FAYETTEVILLE, ARK. — The LSU Tigers beat the Arkansas Razorbacks 20-13 Friday with nearly four hours worth of physical effort that kept their championship dreams and BCS bowl aspirations alive.
In the time it took to play that game, the Tigers saw those dreams dashed as they sat in their collective easy chairs watching Saturday’s games unfold.
Alabama’s 49-0 rout of Auburn ended LSU’s last faint hopes of returning to the Southeastern Conference Championship Game. The Tigers needed an Alabama loss and a Texas A&M win over Missouri to force a three-way tie that LSU (10-2, 6-2 SEC) would have won.
In short order LSU’s BCS bowl hopes also evaporated, as Florida hung on to win 37-26 at Florida State. Already ranked No. 4 in the BCS standings, the Gators (11-1, 7-1) are all but certain to earn at least an at-large BCS bowl bid by being in the top four.
Florida beat LSU 14-6 back on Oct. 6.
The Tigers’ bowl destination will now almost certainly be in one of four locations: the Capital One (Jan. 1, Orlando, Fla.), the AT&T Cotton (Jan. 4, Arlington, Texas), the Outback (Jan. 1, Tampa, Fla.) or the Chick-fil-A (Dec. 31, Atlanta).
Bowl bids will be extended next Sunday.
Until then, the Tigers will be in a waiting game to find out their fate, much as they were Friday against the Razorbacks (4-8, 2-6).
LSU took a 10-0 halftime lead on the strength of one of the season’s most spectacular plays.
On third-and-8 from the Arkansas 22, LSU quarterback Zach Mettenberger lofted a pass into a stiff north wind aimed for wide receiver Jarvis Landry in the back of the end zone.
It appeared as if the ball would sail long, but Landry leaped up and snared the ball with his right hand, pulling it in to his chest as he fell to the turf inbounds by mere inches with 1:12 left.
The catch was ESPN’s top play on “SportsCenter” Friday night. For Landry’s teammates, it was an in-game version of the kinds of catches they see him make with stunning frequency in practice.
“He makes ridiculous catches like that every day,” said Mettenberger, who was 16 of 219 passing for 217 yards. “The linebacker was on him, so I had to throw a back shoulder pass and he made a helluva play.
“When I saw him come up I knew he had it.”
Landry, who had team-best eight catches for 75 yards, deferred credit to Mettenberger.
“That was an NFL throw,” Landry said. “He trusted me. “That’s what you’ve been seeing out of Zach with the receivers lately.”
Arkansas got an early field goal to start the second half to make it 10-3, but Michael Ford returned the ensuing kickoff 86 yards from his goal line to the Razorbacks’ 14. From there LSU cashed in, Jeremy Hill smashing over from the 1 with 9:03 left in the third.
The touchdown was Hill’s 10th of the season, tying Justin Vincent in 2003 for the most TDs by an LSU freshman since Dalton Hilliard had 11 in 1982.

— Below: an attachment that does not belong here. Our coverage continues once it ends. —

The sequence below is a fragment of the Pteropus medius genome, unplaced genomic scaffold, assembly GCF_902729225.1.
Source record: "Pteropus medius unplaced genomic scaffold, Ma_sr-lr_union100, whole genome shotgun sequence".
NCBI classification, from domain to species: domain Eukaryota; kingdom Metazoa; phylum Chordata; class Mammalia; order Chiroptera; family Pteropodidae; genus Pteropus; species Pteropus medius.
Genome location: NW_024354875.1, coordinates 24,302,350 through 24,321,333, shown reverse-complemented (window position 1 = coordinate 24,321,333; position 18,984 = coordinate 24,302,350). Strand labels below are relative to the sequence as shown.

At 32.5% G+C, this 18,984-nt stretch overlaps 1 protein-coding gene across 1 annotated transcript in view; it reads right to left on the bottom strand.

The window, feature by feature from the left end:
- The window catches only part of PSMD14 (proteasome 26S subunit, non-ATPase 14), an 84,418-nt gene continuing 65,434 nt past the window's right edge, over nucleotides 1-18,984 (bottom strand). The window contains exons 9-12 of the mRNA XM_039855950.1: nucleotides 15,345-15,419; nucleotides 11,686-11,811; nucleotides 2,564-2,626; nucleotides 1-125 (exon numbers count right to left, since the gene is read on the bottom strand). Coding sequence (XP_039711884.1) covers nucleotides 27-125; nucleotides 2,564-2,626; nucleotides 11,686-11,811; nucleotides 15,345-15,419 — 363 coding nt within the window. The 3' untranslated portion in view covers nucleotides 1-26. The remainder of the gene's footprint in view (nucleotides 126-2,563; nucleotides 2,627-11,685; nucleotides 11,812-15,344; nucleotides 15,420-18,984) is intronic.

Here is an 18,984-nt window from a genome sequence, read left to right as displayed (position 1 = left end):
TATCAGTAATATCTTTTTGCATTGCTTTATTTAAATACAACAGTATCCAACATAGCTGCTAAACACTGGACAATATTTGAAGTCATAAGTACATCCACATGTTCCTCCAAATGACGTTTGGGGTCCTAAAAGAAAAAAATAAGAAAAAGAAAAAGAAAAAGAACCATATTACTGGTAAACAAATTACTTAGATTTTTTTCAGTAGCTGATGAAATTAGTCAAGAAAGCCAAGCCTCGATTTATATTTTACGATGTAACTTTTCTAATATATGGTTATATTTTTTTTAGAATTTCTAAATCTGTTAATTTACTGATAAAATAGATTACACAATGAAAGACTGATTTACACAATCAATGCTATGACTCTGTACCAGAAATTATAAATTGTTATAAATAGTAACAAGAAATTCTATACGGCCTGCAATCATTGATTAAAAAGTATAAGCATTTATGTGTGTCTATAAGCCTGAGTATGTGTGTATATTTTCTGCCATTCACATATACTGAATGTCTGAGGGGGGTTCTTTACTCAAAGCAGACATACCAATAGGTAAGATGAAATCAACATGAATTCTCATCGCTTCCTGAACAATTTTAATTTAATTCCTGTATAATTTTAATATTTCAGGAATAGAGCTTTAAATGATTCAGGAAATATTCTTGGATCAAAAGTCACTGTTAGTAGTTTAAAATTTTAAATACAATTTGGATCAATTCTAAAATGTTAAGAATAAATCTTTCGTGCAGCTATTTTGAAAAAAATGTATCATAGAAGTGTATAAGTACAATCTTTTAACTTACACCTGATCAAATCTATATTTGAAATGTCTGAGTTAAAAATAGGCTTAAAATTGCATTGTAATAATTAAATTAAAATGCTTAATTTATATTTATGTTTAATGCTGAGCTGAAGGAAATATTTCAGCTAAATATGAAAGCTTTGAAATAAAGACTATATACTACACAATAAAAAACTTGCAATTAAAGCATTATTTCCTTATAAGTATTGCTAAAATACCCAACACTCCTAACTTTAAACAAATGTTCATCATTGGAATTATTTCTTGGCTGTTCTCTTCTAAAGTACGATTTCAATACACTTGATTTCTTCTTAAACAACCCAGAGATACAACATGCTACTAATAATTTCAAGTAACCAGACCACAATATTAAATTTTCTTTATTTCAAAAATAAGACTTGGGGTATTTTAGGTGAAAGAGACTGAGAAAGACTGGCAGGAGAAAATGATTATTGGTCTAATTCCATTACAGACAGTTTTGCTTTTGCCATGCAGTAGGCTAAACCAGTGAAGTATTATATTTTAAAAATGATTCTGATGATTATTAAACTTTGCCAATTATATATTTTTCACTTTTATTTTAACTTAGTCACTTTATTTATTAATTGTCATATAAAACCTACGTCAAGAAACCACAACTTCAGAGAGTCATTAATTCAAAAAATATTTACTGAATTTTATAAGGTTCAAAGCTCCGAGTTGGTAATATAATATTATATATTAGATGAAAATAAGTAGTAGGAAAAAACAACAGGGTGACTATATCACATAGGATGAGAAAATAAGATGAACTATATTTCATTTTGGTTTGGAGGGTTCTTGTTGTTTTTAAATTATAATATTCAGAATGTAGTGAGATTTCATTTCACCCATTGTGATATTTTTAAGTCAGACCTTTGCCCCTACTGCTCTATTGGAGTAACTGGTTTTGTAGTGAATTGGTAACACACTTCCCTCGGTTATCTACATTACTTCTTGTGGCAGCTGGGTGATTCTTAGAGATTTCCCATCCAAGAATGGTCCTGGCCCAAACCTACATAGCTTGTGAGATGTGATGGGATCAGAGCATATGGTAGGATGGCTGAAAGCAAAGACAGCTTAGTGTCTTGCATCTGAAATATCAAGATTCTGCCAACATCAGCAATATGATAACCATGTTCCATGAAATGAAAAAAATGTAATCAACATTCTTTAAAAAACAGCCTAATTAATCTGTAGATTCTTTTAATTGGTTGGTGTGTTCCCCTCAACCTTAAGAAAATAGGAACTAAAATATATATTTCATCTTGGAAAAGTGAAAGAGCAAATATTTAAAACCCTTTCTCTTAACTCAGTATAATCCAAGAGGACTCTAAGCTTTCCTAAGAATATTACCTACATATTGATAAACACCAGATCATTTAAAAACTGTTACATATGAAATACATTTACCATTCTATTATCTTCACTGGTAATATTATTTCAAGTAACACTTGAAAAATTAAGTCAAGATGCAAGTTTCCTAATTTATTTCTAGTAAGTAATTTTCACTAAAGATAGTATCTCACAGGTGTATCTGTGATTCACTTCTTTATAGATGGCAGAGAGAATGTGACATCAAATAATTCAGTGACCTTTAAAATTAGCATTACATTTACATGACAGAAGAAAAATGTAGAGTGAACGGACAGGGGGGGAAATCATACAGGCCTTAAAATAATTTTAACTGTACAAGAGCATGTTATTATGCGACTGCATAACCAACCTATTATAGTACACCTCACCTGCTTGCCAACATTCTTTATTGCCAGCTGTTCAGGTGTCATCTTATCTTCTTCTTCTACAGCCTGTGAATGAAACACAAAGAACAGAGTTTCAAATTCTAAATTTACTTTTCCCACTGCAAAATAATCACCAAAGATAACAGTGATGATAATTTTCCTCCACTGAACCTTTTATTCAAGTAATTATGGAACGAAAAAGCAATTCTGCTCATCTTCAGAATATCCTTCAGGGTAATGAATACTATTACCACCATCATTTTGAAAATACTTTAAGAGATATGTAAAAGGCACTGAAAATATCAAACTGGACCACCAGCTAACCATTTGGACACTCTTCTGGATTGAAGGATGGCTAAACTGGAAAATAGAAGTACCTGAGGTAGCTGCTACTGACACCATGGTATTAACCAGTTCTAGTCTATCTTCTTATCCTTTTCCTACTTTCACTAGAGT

Trailing 17-3, the Razorbacks may have been expected to fold as they had numerous times this season. Instead, they were just starting to give the Tigers fits.
With 5:52 left in the third, Tyler Wilson found Mekale McKay in the end zone with a 28-yard touchdown pass to make it 17-10. With 12:17 left in the game, Arkansas interim coach John L. Smith (who was told Sunday he will not return) decided not to try for a tying touchdown from a foot away on fourth-and goal, settling for a 17-yard John Henson field goal to make it 17-13.
After both teams punted twice, LSU took over at its 12 with 5:27 remaining. With the Tigers facing a third-and-10 from their 36, Mettenberger threw to Odell Beckham Jr., who shook a tackler in front of the Arkansas bench and sped 47 yards to the Razorbacks’ 17. LSU ran the clock down to 1:30, with Drew Alleman booting a 27-yard field goal for a 20-13 lead with 1:26 left.
The Razorbacks still wouldn’t give up. With no time outs, Wilson moved Arkansas from its 22 to the LSU 18 with six seconds left. Wilson couldn’t find an open receiver, his last pass sailing well over McKay’s head and through the corner of the end zone as time expired.
Wilson completed 31 of 52 passes for 359 yards with an interception, the most yards through the air against the Tigers this season. LSU gave up 276 yards or more passing in four of its last five games.
“They got some yards on us,” linebacker Lamin Barrow said, “but we kept them out of the end zone. That’s the main goal.”
Arkansas outgained LSU 462-306.
“They gave us everything the had,” said LSU coach Les Miles, who led the Tigers to their sixth season of 10 wins or more in his eight years at the school. “It’s very difficult for me to believe they’re not bowl eligible.”
Despite the fact the Tigers’ depth was severely thinned by injuries, suspensions and departures this season, there was an undercurrent of disappointment over how LSU’s season ended up after starting at preseason No. 1 in the coaches’ poll for the first time since 1959.
“Those two losses are really burning, especially that one in the (SEC) West” to Alabama, said senior guard Josh Dworaczyk. “We didn’t pull it off.”
Cornerback Tharold Simon expressed his disappointment at LSU being shut out of a BCS bowl by tweeting Saturday: “Man I do not want to go to the cotton bowl… But looks like that’s (where we’re) going.”
LSU could wind up in the Cotton for the second time in three seasons, though there is likely strong sentiment for a Texas-Texas A&M matchup there. The Tigers will start the 2013 season at Cowboys Stadium in August.
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